Listening to an Ash Barty interview this morning, she discussed her year off from tennis and how it has enhanced her tennis performance. For me, it poses the question about the culture of training within junior sport and more specifically cycling.
Both tennis and cycling have a major individual aspect. Tennis players spend an abundance of time grinding forehands on the baseline and cyclist clock their fair share of minutes churning an uncomfortable gear out on the road. This is what it takes to "make it" but should this reside in a junior athlete’s career?
A thought-provoking article on junior tennis states: "tennis creates—then reveals their personality, their character and determination to succeed." This is the same in cycling and maybe a more important aspect of the sport than making it to the major league.
After a hotshot junior career, playing tennis tournaments around the world, Barty took last year off to play cricket and reassess her sporting passion.
After a year off, she is back and with intent, overcoming world number seven, Briton Johanna Konta last night. She has climbed her way to number 23 in the world rankings and credits her year off. Talking this morning on RSN radio she discussed her mental adjustment after taking a break from tennis - she's enjoying the sport, is more mature, less stressed about her performance and during her year off was able to find new ways to enjoy life outside of tennis. Exemplified by the fact she discussed the AFL for the majority of the interview. Even at the elite end of sport enjoyment is still a key base, a building block, to refer back to when things are not going so well.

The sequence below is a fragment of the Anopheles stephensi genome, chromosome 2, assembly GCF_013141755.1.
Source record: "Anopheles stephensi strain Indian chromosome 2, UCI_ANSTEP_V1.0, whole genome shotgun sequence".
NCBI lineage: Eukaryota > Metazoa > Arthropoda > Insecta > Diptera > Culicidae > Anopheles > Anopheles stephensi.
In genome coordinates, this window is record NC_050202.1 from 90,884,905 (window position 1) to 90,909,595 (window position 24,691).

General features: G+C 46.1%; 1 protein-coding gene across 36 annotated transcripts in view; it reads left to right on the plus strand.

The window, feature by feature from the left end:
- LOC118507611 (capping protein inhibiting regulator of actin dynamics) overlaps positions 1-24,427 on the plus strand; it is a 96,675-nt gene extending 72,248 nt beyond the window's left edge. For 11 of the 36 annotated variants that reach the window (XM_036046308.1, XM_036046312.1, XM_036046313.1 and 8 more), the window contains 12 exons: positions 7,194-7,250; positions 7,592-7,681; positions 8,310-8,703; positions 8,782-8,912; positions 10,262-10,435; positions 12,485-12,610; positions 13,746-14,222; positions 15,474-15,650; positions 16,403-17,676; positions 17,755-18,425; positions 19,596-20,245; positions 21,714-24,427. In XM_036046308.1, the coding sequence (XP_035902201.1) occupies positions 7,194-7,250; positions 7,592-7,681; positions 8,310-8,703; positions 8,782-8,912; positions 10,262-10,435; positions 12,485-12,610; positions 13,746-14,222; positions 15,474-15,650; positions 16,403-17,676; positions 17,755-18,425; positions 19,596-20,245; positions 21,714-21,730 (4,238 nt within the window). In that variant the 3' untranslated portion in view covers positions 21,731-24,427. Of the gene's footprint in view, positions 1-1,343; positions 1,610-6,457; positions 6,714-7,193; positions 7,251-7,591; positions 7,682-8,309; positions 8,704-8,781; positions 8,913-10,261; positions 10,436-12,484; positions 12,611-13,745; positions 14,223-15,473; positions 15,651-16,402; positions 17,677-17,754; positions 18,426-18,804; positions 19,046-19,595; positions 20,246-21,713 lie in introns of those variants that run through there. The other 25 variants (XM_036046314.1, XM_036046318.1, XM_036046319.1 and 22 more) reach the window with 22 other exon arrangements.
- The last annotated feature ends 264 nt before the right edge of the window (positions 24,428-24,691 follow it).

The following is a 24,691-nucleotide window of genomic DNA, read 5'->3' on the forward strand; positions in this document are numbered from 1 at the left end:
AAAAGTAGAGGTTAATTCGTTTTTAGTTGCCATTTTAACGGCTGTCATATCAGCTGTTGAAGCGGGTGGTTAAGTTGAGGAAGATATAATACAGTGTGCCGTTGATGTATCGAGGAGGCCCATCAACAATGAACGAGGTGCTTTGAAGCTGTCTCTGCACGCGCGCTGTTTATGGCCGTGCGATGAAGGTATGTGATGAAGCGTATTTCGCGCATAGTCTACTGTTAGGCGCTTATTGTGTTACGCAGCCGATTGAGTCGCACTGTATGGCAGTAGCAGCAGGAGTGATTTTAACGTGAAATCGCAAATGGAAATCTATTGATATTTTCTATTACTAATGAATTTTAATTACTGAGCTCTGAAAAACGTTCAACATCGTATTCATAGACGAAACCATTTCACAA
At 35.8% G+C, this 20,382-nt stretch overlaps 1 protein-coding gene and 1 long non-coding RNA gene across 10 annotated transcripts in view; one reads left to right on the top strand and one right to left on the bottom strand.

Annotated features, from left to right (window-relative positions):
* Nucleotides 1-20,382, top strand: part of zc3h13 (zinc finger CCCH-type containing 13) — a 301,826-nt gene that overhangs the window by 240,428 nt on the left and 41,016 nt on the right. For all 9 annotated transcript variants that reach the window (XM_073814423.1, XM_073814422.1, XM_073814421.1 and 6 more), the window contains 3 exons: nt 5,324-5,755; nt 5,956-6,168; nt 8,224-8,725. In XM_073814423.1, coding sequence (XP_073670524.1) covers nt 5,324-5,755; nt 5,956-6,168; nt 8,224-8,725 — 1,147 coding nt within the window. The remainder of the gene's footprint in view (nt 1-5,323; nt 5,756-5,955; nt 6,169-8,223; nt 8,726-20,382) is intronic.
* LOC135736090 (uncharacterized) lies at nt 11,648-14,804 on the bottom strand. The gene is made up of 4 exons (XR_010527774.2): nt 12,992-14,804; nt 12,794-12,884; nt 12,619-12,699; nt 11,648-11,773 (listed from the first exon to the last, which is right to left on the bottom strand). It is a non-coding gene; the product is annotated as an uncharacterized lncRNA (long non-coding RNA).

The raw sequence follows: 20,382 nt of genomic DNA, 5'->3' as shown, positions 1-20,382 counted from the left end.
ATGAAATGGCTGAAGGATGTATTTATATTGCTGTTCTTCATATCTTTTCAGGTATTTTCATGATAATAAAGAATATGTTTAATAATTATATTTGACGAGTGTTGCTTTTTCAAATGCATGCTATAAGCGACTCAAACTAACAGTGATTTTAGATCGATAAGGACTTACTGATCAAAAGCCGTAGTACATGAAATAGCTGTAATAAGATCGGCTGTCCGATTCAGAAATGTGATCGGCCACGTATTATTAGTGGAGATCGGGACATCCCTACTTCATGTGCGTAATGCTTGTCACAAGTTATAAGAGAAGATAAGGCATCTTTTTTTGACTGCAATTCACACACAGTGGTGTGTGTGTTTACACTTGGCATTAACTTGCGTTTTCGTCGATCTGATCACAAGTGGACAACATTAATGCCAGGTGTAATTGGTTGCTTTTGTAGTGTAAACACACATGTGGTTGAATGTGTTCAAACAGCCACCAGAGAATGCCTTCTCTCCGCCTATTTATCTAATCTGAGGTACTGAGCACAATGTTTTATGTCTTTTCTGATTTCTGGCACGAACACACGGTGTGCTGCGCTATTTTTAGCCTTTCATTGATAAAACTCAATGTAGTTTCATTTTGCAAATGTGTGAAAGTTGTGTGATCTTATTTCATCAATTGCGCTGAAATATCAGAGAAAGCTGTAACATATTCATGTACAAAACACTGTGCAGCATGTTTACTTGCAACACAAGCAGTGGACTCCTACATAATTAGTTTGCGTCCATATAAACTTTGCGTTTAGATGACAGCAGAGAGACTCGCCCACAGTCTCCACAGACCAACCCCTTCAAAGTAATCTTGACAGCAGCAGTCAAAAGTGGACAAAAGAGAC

For me, in the Under 19s, Under 17s, and Under 15 categories, performance doesn't matter at all. It's a skill, enjoyment and learning phase, a time to develop passionate athletes, who maybe one day can have a red-hot crack at being a professional.
I imagine coaching is hard, it's a big responsibility, especially in the junior ranks where a coach is so influential. It's more of a "life" program when coaching a junior, thus, I think their program should be very conservative - let the athlete discover why the sport is enjoyable and not rule out other careers/sports/hobbies. It will reduce their performance but, does it really matter if they place 5th, not 2nd in the Under 17 East West North South Tour of St Kilda? When you are one month out the Tour de France, that's when you can live like a hermit.
Should a 17-year old train every day? For me, no way. Yes, he should ride, it's a fantastic sport and a great way to holistically develop as a person, but having days off to play other sports/hang out with friends, should be part of the "program". I believe it will enhance the athlete's career and improve performance when it really matters.
The world of power meters is definitely present in junior cycling and its presence is only going to increase. The concerning part for me is the number of junior athletes that use them religiously, they are a fantastic training tool and you can narrow in on training, but how do you learn "the sport" if you are coached to operate like a robot. Power meters were not really a thing five years ago, as you had to mortgage your house to purchase one but it was fantastic - training was cycling, not staring at your head stem for 5 minutes on 5 minutes off.
All in all, enjoyment is invaluable and I commend Ash's bold move to take a year off.
See you back at the social club,
PS. You can listen to her interview here.